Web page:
|Goswami, Rubella - UNIVERSITY OF MINNESOTA|
Submitted to: Phytopathology
Publication Type: Peer Reviewed Journal
Publication Acceptance Date: July 1, 2005
Publication Date: September 11, 2005
Citation: Goswami, R., Kistler, H.C. 2005. Pathogenicity and in planta mycotoxin accumulation among members of the Fusarium graminearum species complex on wheat and rice. Phytopathology. 95:1397-1404. Interpretive Summary: Fusarium head blight is a major threat to the profitable and dependable production of wheat and barley crops in the United States. By understanding the fundamental mechanisms by which these microorganisms cause disease, we may be able to develop novel, stable, and environmentally sensible disease management practices aimed at interfering with the essential processes of pathogenesis. This paper describes naturally occurring variability in the fungus with respect to its ability to cause disease that may be exploited for disease control. Once the environmental conditions required for epidemics and genetic potential of the fungus to cause disease are fully understood, management strategies could be tailored using these newly discovered requirements. The primary users of the research in this publication will be other scientists engaged in research to improve disease management on small grain crops.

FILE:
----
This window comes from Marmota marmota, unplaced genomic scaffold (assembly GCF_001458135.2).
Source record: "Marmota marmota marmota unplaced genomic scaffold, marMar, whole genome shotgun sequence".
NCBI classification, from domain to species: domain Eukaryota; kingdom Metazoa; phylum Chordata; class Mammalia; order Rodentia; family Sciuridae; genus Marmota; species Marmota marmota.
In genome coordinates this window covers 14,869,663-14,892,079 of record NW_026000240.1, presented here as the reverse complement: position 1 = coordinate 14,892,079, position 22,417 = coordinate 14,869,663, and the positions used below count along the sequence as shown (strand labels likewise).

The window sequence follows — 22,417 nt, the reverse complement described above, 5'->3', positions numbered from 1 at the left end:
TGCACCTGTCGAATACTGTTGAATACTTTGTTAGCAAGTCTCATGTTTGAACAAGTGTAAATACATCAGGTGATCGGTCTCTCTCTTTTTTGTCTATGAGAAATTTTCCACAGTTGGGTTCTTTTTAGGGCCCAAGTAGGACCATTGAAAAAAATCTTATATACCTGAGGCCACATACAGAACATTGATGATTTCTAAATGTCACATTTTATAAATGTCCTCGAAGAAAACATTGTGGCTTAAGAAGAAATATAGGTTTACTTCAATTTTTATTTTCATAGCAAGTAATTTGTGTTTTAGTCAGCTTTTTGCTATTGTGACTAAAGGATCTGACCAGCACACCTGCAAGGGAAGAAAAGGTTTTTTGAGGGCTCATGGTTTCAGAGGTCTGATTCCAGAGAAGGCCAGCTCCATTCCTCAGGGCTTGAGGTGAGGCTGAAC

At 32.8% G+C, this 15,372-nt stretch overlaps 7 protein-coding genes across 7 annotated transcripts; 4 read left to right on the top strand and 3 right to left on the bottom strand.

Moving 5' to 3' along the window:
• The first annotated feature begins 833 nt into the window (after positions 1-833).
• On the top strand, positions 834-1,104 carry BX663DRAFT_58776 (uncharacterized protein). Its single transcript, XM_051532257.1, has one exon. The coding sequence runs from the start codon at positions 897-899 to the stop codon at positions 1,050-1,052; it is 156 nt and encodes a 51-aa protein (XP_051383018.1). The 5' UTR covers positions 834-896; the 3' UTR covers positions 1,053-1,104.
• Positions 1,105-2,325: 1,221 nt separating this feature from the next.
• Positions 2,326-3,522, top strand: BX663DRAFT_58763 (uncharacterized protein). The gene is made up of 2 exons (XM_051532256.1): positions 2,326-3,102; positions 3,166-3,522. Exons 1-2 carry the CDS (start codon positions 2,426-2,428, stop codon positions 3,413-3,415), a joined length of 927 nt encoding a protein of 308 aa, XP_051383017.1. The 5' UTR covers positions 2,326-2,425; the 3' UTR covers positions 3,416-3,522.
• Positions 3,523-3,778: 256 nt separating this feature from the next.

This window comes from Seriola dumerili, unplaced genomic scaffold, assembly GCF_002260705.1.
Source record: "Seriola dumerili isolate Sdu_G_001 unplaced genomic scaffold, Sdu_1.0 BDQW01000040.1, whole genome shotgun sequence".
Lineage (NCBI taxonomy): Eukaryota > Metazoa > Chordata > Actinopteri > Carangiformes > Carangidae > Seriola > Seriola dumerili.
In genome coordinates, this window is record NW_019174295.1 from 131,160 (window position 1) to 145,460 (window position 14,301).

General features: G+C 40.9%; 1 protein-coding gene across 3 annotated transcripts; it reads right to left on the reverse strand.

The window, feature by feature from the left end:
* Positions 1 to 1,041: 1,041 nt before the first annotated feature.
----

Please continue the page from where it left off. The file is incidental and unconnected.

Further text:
Technical Abstract: Fusarium head blight (FHB), or scab, is a destructive disease of small grains caused by members of the Fusarium graminearum (Fg) species complex, comprised of at least nine distinct, cryptic species. Members of this complex are known to produce mycotoxins including the trichothecenes deoxynivalenol (DON) along with its acetylated derivatives and nivalenol (NIV). In this study, 31 strains, belonging to 8 species of this complex and originating from diverse hosts or substrates were tested for differences in aggressiveness and mycotoxin production. Large variation was found among strains, both in terms of their aggressiveness and the ability to produce trichothecenes on a susceptible cultivar of wheat; variation appears to be a strain-specific rather than species-specific characteristic. While pathogenicity was not influenced by the type of mycotoxin produced, a significant correlation was observed between the amount of the dominant trichothecene (DON and its acetylated forms or NIV) produced by each strain and its level of aggressiveness on wheat. Some isolates also were tested for their ability to infect a rice cultivar M201, commonly grown in the United States. While tested strains were capable of infecting rice under greenhouse conditions and causing significant amount of disease, no trichothecenes could be detected from the infected rice florets.